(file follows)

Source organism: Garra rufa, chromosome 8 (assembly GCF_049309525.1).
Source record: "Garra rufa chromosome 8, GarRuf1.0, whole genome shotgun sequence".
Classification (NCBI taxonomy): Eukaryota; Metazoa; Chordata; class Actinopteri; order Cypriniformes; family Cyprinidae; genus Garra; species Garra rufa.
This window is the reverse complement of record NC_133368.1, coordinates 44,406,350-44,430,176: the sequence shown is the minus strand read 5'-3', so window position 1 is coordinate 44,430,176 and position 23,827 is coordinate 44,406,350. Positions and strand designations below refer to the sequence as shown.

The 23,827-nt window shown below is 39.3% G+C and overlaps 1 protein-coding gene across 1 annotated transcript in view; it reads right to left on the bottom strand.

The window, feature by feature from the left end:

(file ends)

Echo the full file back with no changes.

Source organism: Garra rufa, chromosome 8 (assembly GCF_049309525.1).
Source record: "Garra rufa chromosome 8, GarRuf1.0, whole genome shotgun sequence".
Classification (NCBI taxonomy): Eukaryota; Metazoa; Chordata; class Actinopteri; order Cypriniformes; family Cyprinidae; genus Garra; species Garra rufa.
This window is the reverse complement of record NC_133368.1, coordinates 44,406,350-44,430,176: the sequence shown is the minus strand read 5'-3', so window position 1 is coordinate 44,430,176 and position 23,827 is coordinate 44,406,350. Positions and strand designations below refer to the sequence as shown.

The 23,827-nt window shown below is 39.3% G+C and overlaps 1 protein-coding gene across 1 annotated transcript in view; it reads right to left on the bottom strand.

The window, feature by feature from the left end: